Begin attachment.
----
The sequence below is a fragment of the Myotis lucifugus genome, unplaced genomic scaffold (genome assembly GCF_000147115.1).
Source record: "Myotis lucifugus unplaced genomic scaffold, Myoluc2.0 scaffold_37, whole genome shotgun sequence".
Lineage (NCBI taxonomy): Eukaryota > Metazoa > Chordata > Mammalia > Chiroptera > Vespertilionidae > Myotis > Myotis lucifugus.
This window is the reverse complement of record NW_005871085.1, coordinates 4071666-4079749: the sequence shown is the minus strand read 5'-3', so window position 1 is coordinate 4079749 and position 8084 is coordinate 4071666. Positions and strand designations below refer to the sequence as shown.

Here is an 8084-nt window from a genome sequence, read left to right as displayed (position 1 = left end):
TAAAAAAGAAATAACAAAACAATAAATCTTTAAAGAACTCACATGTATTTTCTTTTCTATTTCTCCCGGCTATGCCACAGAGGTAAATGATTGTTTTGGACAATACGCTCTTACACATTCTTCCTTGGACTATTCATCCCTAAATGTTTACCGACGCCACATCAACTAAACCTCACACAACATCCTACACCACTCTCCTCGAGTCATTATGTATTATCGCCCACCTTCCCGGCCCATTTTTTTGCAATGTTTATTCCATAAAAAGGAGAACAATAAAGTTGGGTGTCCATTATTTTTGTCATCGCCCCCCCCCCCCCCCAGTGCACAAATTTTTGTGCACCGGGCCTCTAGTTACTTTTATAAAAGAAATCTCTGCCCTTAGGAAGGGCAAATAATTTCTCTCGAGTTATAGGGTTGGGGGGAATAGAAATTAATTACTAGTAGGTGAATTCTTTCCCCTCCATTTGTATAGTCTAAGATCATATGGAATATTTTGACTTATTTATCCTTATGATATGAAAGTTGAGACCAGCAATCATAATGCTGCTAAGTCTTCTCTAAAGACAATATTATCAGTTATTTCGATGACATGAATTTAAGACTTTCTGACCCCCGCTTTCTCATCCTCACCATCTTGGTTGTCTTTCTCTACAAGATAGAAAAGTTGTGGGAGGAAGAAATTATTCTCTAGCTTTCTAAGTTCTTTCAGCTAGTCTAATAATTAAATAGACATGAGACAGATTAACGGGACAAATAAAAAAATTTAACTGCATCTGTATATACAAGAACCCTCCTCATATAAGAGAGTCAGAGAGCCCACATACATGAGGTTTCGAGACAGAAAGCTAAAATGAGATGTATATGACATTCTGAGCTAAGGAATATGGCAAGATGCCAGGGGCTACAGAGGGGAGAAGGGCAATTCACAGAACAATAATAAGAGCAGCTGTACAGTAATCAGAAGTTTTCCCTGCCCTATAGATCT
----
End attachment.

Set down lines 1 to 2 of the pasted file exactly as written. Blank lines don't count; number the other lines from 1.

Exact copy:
The sequence below is a fragment of the Myotis lucifugus genome, unplaced genomic scaffold (genome assembly GCF_000147115.1).
Source record: "Myotis lucifugus unplaced genomic scaffold, Myoluc2.0 scaffold_37, whole genome shotgun sequence".